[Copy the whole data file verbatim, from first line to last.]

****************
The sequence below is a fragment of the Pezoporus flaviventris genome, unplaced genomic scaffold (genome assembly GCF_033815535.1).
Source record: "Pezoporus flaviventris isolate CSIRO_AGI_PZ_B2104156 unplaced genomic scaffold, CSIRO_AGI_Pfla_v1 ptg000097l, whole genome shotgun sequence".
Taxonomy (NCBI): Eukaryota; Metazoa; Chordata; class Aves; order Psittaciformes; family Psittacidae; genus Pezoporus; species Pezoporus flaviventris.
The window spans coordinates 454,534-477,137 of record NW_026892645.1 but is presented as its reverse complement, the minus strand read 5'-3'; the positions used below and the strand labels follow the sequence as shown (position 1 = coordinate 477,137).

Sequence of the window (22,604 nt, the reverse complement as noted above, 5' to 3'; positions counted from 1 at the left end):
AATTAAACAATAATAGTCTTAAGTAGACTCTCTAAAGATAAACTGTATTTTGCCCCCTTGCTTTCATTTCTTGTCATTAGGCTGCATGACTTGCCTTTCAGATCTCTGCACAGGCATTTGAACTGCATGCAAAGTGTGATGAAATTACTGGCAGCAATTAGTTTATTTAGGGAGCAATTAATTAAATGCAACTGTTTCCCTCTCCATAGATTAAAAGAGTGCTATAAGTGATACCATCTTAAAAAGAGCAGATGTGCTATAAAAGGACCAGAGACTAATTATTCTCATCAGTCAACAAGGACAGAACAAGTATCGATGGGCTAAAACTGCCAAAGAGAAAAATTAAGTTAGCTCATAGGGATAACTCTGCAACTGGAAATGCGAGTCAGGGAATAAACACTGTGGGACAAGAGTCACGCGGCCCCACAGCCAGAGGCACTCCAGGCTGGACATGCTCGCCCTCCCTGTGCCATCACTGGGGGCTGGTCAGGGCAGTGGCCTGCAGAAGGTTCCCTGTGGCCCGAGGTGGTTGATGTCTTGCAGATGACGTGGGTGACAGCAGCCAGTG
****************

The sequence below is a fragment of the Pezoporus flaviventris genome, unplaced genomic scaffold (genome assembly GCF_033815535.1).
Source record: "Pezoporus flaviventris isolate CSIRO_AGI_PZ_B2104156 unplaced genomic scaffold, CSIRO_AGI_Pfla_v1 ptg000097l, whole genome shotgun sequence".
Taxonomy (NCBI): Eukaryota; Metazoa; Chordata; class Aves; order Psittaciformes; family Psittacidae; genus Pezoporus; species Pezoporus flaviventris.
The window spans coordinates 454,534-477,137 of record NW_026892645.1 but is presented as its reverse complement, the minus strand read 5'-3'; the positions used below and the strand labels follow the sequence as shown (position 1 = coordinate 477,137).

Sequence of the window (22,604 nt, the reverse complement as noted above, 5' to 3'; positions counted from 1 at the left end):
AATTAAACAATAATAGTCTTAAGTAGACTCTCTAAAGATAAACTGTATTTTGCCCCCTTGCTTTCATTTCTTGTCATTAGGCTGCATGACTTGCCTTTCAGATCTCTGCACAGGCATTTGAACTGCATGCAAAGTGTGATGAAATTACTGGCAGCAATTAGTTTATTTAGGGAGCAATTAATTAAATGCAACTGTTTCCCTCTCCATAGATTAAAAGAGTGCTATAAGTGATACCATCTTAAAAAGAGCAGATGTGCTATAAAAGGACCAGAGACTAATTATTCTCATCAGTCAACAAGGACAGAACAAGTATCGATGGGCTAAAACTGCCAAAGAGAAAAATTAAGTTAGCTCATAGGGATAACTCTGCAACTGGAAATGCGAGTCAGGGAATAAACACTGTGGGACAAGAGTCACGCGGCCCCACAGCCAGAGGCACTCCAGGCTGGACATGCTCGCCCTCCCTGTGCCATCACTGGGGGCTGGTCAGGGCAGTGGCCTGCAGAAGGTTCCCTGTGGCCCGAGGTGGTTGATGTCTTGCAGATGACGTGGGTGACAGCAGCCAGTG